Heritage 0 F No No No No No No No No No
Macquarie 0 F No No No No No No No No No
Bank of Queensland -2 F No No No No No No No Yes, ASP.NET Yes, 2.0.50727

Key findings

  • Significant improvements over the last 2 years
    • Only 1 bank is in the negative territory (previously 7)
    • 7 banks have a score of 2 or above (previously only 1)
  • Better adoption of security headers (group 1) by the banks.
    • X-Frame-Options is the most popular header. 13 out of 21 banks (62%) have adopted it (previously only 4). I guess more security professionals recognise clickjacking being a real weakness.
    • Great to see 8 banks out of 21 (38%) using HSTS (previously only 2)
    • But not everyone who emits the HSTS header includes subdomains (includeSubDomains)
    • And even less number of banks use the "preload" directive (which is a required step for HSTS preloading) - only CBA
  • Content-Security-Policy is still not getting any traction. Only one bank - Bank West - has implemented CSP. CSP is a poweful defence-in-depth measure to prevent cross site scripting attacks, clickjacking and some other types of attacks.
  • The situation with the group 2 headers is even better. Many banks that were in the second half of the table lifted their game and removed these unnecessary headers. Only 6 banks out of 21 still need to fix this issue (previously 12).
  • There is still a long way to go.
    • No one uses public-key-pins
    • Only 2 banks serve the X-Xss-Protection header. This is the simplest and essentially zero risk header to implement!
    • Only 2 banks use the X-Content-Type-Options header (previously none). This is another extremely simple header to implement.
    • Understandably no one uses the Referrer Policy headers yet.

Additional comments

BankAust redirects from home page to a non-secure page. Why? Please fix this.

CBA made a mistake in X-Frame-Options ALLOW-FROM syntax. There is no need for the equal sign there.

Previous winner Bank West was the only bank that has managed to get a lower score. One point was deducted for the presence of the X-Powered-By header. It's a simple mistake to make. It usually "returns" after a .Net patch installation.

We have a new leader. Congratulations to the IMB bank. They made a massive jump (+5.5 points) fixing all of the issues and introducing many of the recommended HTTP security headers. Well done!

Sunday, February 12, 2017

Obscure Windows commands and features

My previous blog post has become quite popular crossing the 10,000 views mark in just a few days. Given such interest I decided to share a few more useful commands as well as some obscure tricks that I came across over the years.

hh.exe - HTML help

hh.exe has been part of Windows for a very long time. What makes it fun though is that it supports external URLs, so we can make calls like this:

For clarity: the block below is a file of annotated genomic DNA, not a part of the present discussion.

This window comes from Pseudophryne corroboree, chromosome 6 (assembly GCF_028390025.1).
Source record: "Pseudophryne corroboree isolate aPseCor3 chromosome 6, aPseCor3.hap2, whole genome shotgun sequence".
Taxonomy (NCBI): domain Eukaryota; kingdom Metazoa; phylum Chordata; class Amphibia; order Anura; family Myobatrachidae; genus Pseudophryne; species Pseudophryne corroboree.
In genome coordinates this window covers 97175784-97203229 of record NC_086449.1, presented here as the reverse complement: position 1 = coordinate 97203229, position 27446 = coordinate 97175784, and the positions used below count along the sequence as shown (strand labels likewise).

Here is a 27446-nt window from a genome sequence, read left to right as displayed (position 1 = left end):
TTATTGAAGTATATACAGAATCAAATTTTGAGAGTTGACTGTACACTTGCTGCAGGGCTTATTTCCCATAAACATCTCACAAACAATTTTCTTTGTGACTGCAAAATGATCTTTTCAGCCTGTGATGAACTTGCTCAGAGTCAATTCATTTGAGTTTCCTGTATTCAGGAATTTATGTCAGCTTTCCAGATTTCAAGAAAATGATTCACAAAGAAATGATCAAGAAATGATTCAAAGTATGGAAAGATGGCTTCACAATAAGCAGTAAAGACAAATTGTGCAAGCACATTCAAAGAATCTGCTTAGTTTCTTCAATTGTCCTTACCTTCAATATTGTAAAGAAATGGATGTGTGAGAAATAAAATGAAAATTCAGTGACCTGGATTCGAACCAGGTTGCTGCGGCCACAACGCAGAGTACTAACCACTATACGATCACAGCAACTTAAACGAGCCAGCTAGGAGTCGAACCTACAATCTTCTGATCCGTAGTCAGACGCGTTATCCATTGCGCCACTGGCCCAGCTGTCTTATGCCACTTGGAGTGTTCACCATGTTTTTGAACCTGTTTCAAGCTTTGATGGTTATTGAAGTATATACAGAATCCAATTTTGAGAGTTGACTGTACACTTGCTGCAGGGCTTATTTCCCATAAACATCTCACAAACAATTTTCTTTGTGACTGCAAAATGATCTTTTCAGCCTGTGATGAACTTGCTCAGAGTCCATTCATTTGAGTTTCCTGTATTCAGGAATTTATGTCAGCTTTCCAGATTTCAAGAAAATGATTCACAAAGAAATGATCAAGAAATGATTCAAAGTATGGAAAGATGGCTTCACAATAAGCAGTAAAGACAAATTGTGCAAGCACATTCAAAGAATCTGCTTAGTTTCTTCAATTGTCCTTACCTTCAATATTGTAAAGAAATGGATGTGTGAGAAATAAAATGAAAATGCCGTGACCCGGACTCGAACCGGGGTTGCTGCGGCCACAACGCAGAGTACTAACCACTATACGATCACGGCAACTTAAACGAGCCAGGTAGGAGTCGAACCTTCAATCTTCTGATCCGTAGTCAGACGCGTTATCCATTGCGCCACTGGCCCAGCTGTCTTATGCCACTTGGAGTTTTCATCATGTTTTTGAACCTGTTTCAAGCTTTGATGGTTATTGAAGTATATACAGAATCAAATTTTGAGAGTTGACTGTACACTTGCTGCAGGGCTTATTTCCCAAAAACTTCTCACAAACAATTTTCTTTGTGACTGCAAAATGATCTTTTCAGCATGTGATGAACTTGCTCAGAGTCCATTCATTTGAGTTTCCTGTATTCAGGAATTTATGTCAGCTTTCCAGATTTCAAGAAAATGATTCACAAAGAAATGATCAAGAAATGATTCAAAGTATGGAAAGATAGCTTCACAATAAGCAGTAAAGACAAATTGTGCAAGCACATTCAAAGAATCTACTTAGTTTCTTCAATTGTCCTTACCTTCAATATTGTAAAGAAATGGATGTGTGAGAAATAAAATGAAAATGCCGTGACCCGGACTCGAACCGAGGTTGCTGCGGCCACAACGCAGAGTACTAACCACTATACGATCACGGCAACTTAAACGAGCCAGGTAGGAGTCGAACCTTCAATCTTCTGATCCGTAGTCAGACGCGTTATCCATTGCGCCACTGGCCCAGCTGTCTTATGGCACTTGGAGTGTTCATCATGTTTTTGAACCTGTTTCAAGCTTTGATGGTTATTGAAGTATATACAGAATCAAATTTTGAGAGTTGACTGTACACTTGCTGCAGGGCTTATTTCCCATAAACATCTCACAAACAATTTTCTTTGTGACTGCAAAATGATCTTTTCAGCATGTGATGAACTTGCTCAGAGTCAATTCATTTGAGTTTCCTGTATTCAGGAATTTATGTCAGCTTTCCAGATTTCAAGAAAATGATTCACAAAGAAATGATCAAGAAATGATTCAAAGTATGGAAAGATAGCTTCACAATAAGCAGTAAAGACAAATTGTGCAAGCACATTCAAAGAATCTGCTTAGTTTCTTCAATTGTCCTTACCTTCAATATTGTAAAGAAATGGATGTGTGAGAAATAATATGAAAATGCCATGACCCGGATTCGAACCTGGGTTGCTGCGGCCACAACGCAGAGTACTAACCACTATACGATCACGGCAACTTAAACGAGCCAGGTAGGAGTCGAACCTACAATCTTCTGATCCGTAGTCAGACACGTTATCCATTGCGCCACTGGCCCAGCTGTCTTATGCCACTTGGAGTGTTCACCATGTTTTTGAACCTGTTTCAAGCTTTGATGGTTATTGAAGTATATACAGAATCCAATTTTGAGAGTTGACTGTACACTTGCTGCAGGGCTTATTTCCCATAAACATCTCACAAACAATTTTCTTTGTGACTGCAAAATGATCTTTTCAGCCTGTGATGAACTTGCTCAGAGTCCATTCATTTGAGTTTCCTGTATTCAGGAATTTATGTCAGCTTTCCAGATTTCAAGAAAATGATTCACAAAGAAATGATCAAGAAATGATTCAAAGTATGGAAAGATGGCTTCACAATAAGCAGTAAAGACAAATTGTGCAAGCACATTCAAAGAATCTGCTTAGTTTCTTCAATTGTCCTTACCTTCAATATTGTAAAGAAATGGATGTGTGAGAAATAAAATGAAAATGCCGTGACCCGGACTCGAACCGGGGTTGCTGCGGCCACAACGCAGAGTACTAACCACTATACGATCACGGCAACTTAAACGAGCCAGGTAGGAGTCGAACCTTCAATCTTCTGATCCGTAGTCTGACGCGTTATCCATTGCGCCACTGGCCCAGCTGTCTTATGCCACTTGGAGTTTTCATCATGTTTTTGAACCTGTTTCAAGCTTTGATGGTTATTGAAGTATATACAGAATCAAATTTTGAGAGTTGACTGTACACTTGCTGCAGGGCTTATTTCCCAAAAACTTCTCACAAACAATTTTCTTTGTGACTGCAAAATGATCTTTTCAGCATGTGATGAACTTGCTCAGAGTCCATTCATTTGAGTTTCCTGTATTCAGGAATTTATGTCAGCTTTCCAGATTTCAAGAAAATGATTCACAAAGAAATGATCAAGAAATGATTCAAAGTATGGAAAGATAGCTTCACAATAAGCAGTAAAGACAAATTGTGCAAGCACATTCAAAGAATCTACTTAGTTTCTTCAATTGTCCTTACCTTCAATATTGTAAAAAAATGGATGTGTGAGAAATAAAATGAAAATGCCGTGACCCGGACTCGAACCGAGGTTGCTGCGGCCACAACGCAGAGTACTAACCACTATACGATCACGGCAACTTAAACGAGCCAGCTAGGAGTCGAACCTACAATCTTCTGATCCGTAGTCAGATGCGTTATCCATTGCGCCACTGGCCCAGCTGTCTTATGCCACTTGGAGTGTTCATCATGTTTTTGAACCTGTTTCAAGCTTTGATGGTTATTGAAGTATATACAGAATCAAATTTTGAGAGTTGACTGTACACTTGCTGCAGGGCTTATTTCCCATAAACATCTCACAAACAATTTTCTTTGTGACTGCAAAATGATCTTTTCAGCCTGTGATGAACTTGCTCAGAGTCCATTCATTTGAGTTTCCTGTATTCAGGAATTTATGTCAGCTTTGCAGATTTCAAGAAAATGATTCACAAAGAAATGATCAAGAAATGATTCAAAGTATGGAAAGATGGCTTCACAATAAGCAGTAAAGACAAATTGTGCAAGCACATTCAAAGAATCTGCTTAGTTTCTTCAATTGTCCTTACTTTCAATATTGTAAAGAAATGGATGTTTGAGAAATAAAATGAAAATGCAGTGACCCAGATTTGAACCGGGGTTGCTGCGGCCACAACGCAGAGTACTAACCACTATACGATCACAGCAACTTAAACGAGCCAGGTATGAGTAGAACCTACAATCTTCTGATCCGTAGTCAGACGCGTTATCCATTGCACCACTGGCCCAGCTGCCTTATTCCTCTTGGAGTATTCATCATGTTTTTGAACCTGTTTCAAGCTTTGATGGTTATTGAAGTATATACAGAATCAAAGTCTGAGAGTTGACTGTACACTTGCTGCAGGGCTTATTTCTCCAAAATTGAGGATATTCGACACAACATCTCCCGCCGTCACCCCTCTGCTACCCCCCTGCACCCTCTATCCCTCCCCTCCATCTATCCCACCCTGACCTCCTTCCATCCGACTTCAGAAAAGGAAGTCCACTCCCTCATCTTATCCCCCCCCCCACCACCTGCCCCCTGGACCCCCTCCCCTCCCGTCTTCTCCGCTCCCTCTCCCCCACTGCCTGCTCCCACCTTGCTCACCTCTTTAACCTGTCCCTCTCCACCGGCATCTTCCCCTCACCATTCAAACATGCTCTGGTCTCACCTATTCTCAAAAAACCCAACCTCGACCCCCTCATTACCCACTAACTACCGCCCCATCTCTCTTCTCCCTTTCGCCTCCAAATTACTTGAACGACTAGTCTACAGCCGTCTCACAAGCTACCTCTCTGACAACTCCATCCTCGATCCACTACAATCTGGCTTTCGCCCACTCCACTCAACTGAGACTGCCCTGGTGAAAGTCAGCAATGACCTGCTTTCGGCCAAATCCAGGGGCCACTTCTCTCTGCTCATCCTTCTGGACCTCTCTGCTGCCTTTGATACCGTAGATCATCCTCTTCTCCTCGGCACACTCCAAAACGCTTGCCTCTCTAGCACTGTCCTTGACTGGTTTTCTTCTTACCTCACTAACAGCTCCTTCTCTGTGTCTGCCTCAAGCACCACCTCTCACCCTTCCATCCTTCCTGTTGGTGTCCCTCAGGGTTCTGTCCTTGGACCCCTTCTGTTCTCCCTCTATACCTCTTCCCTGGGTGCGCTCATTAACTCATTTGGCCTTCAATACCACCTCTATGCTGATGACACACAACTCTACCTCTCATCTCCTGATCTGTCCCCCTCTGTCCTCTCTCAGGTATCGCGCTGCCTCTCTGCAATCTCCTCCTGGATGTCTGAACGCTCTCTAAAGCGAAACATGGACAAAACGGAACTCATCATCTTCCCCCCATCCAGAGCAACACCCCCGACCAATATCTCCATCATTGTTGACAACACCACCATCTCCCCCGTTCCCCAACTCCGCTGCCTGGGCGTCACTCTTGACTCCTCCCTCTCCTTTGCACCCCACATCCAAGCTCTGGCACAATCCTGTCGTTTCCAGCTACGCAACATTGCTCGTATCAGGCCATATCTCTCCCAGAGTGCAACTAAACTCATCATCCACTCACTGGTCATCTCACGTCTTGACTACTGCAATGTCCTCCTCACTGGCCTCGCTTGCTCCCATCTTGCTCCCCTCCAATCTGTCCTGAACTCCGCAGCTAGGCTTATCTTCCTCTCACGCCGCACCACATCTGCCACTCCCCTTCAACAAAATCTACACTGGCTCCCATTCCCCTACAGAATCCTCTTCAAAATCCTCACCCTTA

hh http:\\    (notice the backslashes)

This made me curious - what is the user agent string for this "browser"? Running it on a Windows 7 machine:

hh http:\\

Let's just collectively exhale "Wow... IE7" ;)

But what about Windows 10 I hear you ask. There it is:

Same thing - IE7. Of course this is not the real IE7 - Trident/7.0 is a give away. This is IE 11 running in IE7 compatibility mode. But I still find it funny.

mshta.exe exhibits the same behavior except for the old style navigation bar. But I find the retro "IE6 style buttons" look way more amusing.

I mentioned another effect of HH in one of my earlier blog posts - even if you disable Adobe Flash player in your browsers, it will still be there (as demonstrated by opening a web page in HH).

"God mode"

You can create a directory with a specific GUID extension to enable the so-called God Mode. No, you won't get the BFG 9000. Instead, Windows will populate this directory with a LOT of tools and various management options - all in one spot. There will be nothing new that you haven't seen before - just an interesting way of presenting all of these tools in the same place.

To do this - just create a directory with this specific name ("GodMode" part can be anything but the GUID part is important)

md "GodMode.{ED7BA470-8E54-465E-825C-99712043E01C}

Yet another Recycling Bin?

In case one is not enough ;)

md YetAnotherRecycleBin.{645FF040-5081-101B-9F08-00AA002F954E}

Where-ever you create this directory, it will act as a Recycling Bin. It is the existing recycling bin - i.e. if you already had a few deleted files you would be able to see them in the "new" bin too.

View Reliability History

Buried deep inside, the reliability monitor allows you to have a quick look what happened to your system recently that may have a potential impact on system reliability.

To find it - just click Start -> Run -> and type "reliability"
Or you can choose a more convoluted path: go to Contol Panel -> System and Security -> Review your computer's status and resolve issues -> Maintenance

and then click on "View reliability history" (at the bottom of this picture)

This is probably something that you have never used before. And yet it certainly is a useful representation of what happened on this system recently.

Notepad Log

Did you know that notepad can append a date/time every time you open a document? In fact, this feature has been around for a long time but not that many people know about it.

Just create a new text document and put ".LOG" (without the quotation marks) at the top.